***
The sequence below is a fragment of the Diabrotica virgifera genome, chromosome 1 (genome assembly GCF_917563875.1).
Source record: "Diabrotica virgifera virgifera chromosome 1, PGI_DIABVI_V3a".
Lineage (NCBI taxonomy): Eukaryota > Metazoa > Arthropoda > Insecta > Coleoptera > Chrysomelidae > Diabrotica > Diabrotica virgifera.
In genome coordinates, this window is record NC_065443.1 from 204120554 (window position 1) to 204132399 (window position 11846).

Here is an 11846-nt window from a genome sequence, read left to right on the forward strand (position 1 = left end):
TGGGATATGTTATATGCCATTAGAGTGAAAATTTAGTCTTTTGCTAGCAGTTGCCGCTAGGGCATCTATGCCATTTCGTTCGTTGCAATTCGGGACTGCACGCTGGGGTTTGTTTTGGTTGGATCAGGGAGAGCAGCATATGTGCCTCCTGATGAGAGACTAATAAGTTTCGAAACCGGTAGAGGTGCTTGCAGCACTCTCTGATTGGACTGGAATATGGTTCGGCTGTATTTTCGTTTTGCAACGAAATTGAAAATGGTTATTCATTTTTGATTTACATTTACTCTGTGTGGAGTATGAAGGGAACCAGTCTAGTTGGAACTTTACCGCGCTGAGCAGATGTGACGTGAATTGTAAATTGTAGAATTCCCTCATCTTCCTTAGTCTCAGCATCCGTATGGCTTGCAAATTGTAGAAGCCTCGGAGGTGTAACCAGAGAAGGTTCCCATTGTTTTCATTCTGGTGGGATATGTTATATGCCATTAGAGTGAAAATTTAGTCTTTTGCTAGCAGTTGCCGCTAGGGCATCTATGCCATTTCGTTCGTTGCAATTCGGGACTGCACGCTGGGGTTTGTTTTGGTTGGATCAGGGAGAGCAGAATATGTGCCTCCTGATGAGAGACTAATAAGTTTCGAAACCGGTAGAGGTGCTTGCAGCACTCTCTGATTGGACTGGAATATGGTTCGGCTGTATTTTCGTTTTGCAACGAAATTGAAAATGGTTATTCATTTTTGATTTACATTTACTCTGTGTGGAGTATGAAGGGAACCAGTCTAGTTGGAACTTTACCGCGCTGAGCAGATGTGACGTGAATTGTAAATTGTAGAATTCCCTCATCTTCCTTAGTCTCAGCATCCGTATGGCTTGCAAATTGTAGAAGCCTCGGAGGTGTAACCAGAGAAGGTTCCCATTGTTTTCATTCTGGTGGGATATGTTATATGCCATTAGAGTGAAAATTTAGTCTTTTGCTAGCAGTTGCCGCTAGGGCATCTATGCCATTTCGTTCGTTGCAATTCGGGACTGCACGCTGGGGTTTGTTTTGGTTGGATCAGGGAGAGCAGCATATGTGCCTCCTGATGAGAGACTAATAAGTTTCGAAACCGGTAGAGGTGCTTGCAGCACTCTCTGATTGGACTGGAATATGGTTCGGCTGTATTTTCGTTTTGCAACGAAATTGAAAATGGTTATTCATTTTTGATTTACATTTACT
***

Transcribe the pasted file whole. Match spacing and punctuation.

The sequence below is a fragment of the Diabrotica virgifera genome, chromosome 1 (genome assembly GCF_917563875.1).
Source record: "Diabrotica virgifera virgifera chromosome 1, PGI_DIABVI_V3a".
Lineage (NCBI taxonomy): Eukaryota > Metazoa > Arthropoda > Insecta > Coleoptera > Chrysomelidae > Diabrotica > Diabrotica virgifera.
In genome coordinates, this window is record NC_065443.1 from 204120554 (window position 1) to 204132399 (window position 11846).

Here is an 11846-nt window from a genome sequence, read left to right on the forward strand (position 1 = left end):
TGGGATATGTTATATGCCATTAGAGTGAAAATTTAGTCTTTTGCTAGCAGTTGCCGCTAGGGCATCTATGCCATTTCGTTCGTTGCAATTCGGGACTGCACGCTGGGGTTTGTTTTGGTTGGATCAGGGAGAGCAGCATATGTGCCTCCTGATGAGAGACTAATAAGTTTCGAAACCGGTAGAGGTGCTTGCAGCACTCTCTGATTGGACTGGAATATGGTTCGGCTGTATTTTCGTTTTGCAACGAAATTGAAAATGGTTATTCATTTTTGATTTACATTTACTCTGTGTGGAGTATGAAGGGAACCAGTCTAGTTGGAACTTTACCGCGCTGAGCAGATGTGACGTGAATTGTAAATTGTAGAATTCCCTCATCTTCCTTAGTCTCAGCATCCGTATGGCTTGCAAATTGTAGAAGCCTCGGAGGTGTAACCAGAGAAGGTTCCCATTGTTTTCATTCTGGTGGGATATGTTATATGCCATTAGAGTGAAAATTTAGTCTTTTGCTAGCAGTTGCCGCTAGGGCATCTATGCCATTTCGTTCGTTGCAATTCGGGACTGCACGCTGGGGTTTGTTTTGGTTGGATCAGGGAGAGCAGAATATGTGCCTCCTGATGAGAGACTAATAAGTTTCGAAACCGGTAGAGGTGCTTGCAGCACTCTCTGATTGGACTGGAATATGGTTCGGCTGTATTTTCGTTTTGCAACGAAATTGAAAATGGTTATTCATTTTTGATTTACATTTACTCTGTGTGGAGTATGAAGGGAACCAGTCTAGTTGGAACTTTACCGCGCTGAGCAGATGTGACGTGAATTGTAAATTGTAGAATTCCCTCATCTTCCTTAGTCTCAGCATCCGTATGGCTTGCAAATTGTAGAAGCCTCGGAGGTGTAACCAGAGAAGGTTCCCATTGTTTTCATTCTGGTGGGATATGTTATATGCCATTAGAGTGAAAATTTAGTCTTTTGCTAGCAGTTGCCGCTAGGGCATCTATGCCATTTCGTTCGTTGCAATTCGGGACTGCACGCTGGGGTTTGTTTTGGTTGGATCAGGGAGAGCAGCATATGTGCCTCCTGATGAGAGACTAATAAGTTTCGAAACCGGTAGAGGTGCTTGCAGCACTCTCTGATTGGACTGGAATATGGTTCGGCTGTATTTTCGTTTTGCAACGAAATTGAAAATGGTTATTCATTTTTGATTTACATTTACT